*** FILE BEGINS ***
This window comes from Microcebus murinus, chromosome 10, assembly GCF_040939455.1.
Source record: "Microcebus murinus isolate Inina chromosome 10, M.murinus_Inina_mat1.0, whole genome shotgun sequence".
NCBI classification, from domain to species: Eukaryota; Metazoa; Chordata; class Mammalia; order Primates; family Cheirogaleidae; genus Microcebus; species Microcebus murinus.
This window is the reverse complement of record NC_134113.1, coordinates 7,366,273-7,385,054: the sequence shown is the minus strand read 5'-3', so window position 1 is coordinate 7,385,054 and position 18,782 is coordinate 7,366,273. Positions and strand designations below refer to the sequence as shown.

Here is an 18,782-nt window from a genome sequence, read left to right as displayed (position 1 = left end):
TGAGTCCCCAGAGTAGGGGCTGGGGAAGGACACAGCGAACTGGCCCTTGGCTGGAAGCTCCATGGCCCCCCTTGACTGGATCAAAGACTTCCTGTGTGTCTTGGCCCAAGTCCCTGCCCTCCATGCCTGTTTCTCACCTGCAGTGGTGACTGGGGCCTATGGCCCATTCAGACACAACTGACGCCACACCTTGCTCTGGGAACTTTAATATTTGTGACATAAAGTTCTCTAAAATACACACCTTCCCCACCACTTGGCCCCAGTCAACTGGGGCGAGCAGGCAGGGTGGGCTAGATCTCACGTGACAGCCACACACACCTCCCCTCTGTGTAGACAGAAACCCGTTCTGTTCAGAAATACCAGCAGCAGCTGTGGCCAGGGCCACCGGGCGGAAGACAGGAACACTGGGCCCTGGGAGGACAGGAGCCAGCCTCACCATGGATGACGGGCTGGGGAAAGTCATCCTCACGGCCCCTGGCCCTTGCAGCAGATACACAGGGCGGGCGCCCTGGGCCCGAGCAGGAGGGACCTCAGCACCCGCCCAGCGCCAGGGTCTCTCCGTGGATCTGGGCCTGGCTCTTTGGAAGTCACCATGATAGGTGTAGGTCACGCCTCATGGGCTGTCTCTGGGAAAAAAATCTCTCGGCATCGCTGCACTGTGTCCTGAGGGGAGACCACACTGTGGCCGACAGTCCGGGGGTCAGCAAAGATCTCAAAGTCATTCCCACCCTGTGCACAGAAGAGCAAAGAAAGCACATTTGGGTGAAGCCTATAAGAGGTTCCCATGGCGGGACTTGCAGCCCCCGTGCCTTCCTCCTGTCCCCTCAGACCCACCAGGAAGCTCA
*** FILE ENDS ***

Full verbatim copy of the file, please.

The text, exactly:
This window comes from Microcebus murinus, chromosome 10, assembly GCF_040939455.1.
Source record: "Microcebus murinus isolate Inina chromosome 10, M.murinus_Inina_mat1.0, whole genome shotgun sequence".
NCBI classification, from domain to species: Eukaryota; Metazoa; Chordata; class Mammalia; order Primates; family Cheirogaleidae; genus Microcebus; species Microcebus murinus.
This window is the reverse complement of record NC_134113.1, coordinates 7,366,273-7,385,054: the sequence shown is the minus strand read 5'-3', so window position 1 is coordinate 7,385,054 and position 18,782 is coordinate 7,366,273. Positions and strand designations below refer to the sequence as shown.

Here is an 18,782-nt window from a genome sequence, read left to right as displayed (position 1 = left end):
TGAGTCCCCAGAGTAGGGGCTGGGGAAGGACACAGCGAACTGGCCCTTGGCTGGAAGCTCCATGGCCCCCCTTGACTGGATCAAAGACTTCCTGTGTGTCTTGGCCCAAGTCCCTGCCCTCCATGCCTGTTTCTCACCTGCAGTGGTGACTGGGGCCTATGGCCCATTCAGACACAACTGACGCCACACCTTGCTCTGGGAACTTTAATATTTGTGACATAAAGTTCTCTAAAATACACACCTTCCCCACCACTTGGCCCCAGTCAACTGGGGCGAGCAGGCAGGGTGGGCTAGATCTCACGTGACAGCCACACACACCTCCCCTCTGTGTAGACAGAAACCCGTTCTGTTCAGAAATACCAGCAGCAGCTGTGGCCAGGGCCACCGGGCGGAAGACAGGAACACTGGGCCCTGGGAGGACAGGAGCCAGCCTCACCATGGATGACGGGCTGGGGAAAGTCATCCTCACGGCCCCTGGCCCTTGCAGCAGATACACAGGGCGGGCGCCCTGGGCCCGAGCAGGAGGGACCTCAGCACCCGCCCAGCGCCAGGGTCTCTCCGTGGATCTGGGCCTGGCTCTTTGGAAGTCACCATGATAGGTGTAGGTCACGCCTCATGGGCTGTCTCTGGGAAAAAAATCTCTCGGCATCGCTGCACTGTGTCCTGAGGGGAGACCACACTGTGGCCGACAGTCCGGGGGTCAGCAAAGATCTCAAAGTCATTCCCACCCTGTGCACAGAAGAGCAAAGAAAGCACATTTGGGTGAAGCCTATAAGAGGTTCCCATGGCGGGACTTGCAGCCCCCGTGCCTTCCTCCTGTCCCCTCAGACCCACCAGGAAGCTCA